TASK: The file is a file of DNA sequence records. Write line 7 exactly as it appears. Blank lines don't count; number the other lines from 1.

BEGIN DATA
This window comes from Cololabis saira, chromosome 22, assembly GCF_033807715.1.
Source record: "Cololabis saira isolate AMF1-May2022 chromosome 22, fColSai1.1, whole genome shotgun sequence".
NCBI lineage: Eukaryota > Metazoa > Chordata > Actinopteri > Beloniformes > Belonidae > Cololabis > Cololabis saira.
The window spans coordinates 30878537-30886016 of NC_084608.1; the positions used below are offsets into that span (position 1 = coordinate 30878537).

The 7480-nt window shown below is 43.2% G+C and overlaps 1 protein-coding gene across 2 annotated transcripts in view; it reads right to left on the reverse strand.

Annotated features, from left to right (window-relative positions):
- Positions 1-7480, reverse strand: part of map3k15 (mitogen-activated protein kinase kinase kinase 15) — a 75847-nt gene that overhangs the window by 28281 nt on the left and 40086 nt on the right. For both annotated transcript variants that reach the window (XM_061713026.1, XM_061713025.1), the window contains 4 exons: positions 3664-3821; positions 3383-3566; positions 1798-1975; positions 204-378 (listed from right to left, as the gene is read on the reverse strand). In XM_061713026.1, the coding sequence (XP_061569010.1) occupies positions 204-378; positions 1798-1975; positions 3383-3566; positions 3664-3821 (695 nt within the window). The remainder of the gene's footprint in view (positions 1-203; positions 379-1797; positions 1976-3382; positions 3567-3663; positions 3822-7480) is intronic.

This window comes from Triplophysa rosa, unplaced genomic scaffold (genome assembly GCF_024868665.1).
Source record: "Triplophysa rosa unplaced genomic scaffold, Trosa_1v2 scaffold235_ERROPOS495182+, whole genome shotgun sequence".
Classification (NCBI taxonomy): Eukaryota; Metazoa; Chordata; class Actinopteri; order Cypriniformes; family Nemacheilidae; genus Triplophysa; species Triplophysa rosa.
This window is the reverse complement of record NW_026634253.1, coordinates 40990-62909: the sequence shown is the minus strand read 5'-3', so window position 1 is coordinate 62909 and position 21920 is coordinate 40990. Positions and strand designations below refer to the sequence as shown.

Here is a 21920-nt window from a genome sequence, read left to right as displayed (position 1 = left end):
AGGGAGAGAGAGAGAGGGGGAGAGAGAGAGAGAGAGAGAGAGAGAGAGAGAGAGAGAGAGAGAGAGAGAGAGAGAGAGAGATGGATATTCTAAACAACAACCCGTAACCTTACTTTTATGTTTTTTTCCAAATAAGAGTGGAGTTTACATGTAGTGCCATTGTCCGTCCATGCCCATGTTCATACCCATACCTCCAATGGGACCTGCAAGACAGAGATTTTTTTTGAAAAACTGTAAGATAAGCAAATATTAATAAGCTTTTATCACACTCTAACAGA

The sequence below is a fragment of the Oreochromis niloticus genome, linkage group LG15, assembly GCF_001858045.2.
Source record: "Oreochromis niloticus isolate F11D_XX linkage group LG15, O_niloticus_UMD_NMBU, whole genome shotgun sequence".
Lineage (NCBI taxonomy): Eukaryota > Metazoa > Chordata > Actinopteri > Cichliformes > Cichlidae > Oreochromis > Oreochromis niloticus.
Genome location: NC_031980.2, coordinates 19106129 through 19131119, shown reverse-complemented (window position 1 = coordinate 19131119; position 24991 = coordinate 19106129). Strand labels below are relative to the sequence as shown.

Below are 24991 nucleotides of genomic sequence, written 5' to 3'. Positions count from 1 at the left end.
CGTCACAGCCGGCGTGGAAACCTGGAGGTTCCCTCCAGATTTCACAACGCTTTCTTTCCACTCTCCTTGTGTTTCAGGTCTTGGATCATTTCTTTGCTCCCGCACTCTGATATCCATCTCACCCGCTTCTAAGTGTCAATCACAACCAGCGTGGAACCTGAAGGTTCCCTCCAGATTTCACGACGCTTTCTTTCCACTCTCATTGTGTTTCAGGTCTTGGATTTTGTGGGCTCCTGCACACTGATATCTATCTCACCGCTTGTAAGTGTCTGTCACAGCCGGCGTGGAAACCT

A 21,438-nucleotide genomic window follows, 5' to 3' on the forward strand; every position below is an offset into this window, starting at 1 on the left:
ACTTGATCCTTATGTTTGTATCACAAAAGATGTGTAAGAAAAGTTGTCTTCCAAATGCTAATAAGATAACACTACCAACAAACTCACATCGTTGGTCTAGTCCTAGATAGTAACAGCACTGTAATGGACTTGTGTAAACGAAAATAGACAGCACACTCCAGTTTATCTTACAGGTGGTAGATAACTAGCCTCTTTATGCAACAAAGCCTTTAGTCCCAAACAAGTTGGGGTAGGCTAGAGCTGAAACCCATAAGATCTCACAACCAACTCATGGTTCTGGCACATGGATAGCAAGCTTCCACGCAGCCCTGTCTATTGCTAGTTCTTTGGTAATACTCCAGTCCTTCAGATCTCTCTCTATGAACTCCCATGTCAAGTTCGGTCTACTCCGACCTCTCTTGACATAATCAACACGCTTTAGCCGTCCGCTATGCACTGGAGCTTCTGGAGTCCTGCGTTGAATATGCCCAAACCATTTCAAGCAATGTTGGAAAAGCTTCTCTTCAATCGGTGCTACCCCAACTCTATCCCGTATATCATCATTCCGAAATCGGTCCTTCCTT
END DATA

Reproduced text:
- Positions 1-7480, reverse strand: part of map3k15 (mitogen-activated protein kinase kinase kinase 15) — a 75847-nt gene that overhangs the window by 28281 nt on the left and 40086 nt on the right. For both annotated transcript variants that reach the window (XM_061713026.1, XM_061713025.1), the window contains 4 exons: positions 3664-3821; positions 3383-3566; positions 1798-1975; positions 204-378 (listed from right to left, as the gene is read on the reverse strand). In XM_061713026.1, the coding sequence (XP_061569010.1) occupies positions 204-378; positions 1798-1975; positions 3383-3566; positions 3664-3821 (695 nt within the window). The remainder of the gene's footprint in view (positions 1-203; positions 379-1797; positions 1976-3382; positions 3567-3663; positions 3822-7480) is intronic.